The posters were taken down quickly. RR cited tearing them down and in addition knowing several others who did the same. They don’t notify the UW Police Department because they don’t trust UWPD.
“Because why give UWCR and their ilk a platform to spread their message and promote their brand?” RR asked rhetorically. “Why give them the satisfaction of seeing their posters up? I hope that by taking them down, we can begin the process of discouraging them and making them feel unwelcome on campus because they are.”
RR felt UWCR’s presence and their vocality make people unsafe and uncomfortable. In particular, they said the racist, homophobic, and antisemitic rhetoric is where the issue lies.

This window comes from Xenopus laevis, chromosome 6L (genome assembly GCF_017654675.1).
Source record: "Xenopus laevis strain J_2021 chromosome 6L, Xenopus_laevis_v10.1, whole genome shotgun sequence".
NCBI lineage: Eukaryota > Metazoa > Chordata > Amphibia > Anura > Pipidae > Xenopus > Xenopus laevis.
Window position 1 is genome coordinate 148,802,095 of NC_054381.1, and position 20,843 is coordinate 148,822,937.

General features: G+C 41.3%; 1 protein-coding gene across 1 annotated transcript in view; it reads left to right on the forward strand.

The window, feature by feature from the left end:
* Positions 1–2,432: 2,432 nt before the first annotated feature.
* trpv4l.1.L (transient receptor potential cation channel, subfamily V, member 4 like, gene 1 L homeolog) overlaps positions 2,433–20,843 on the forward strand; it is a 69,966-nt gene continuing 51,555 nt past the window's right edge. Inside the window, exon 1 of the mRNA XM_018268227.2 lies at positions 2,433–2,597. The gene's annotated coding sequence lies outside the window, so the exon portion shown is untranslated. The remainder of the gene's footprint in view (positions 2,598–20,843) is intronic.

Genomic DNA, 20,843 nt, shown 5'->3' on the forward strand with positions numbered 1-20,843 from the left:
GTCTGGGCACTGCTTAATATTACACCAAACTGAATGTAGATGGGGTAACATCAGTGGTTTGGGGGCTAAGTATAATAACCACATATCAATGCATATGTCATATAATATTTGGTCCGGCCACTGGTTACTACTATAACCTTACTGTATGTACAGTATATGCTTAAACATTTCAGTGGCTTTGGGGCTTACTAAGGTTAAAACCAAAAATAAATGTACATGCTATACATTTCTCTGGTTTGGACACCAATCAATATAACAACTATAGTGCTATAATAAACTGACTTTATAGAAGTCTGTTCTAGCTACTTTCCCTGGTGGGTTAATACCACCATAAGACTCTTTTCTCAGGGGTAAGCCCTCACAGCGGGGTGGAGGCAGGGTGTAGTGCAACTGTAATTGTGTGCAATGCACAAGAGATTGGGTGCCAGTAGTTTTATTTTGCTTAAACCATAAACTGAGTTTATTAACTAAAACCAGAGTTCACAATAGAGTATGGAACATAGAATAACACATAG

“If people in their classes don’t appreciate that behavior and call them out for it, I don’t feel at all sorry for them,” they said. “I hope their platform shrinks and that they are forced to reckon with the consequences of their actions. I hope they find some accountability there. But in the meantime, let’s all take down their posters.”
Swanson said antifa and UWCR are at odds.
“We’re frequently targeted online and have been in the past in person by [antifa],” he said. “For things that aren’t really about them, like the Milo event, it can’t really be considered a direct attack on them.”
Swanson expressed that UWCR hopes to catch a new batch of people who are unfamiliar with Seattle’s political dialogue by using the antifa URL. In addition, he cited a poster that “was a joke” where it said “join the UWCR” and had a “fake definition” of what it stood for. The posters, he said, are up in a few buildings around the Quad and on poles along the Ave and Greek row.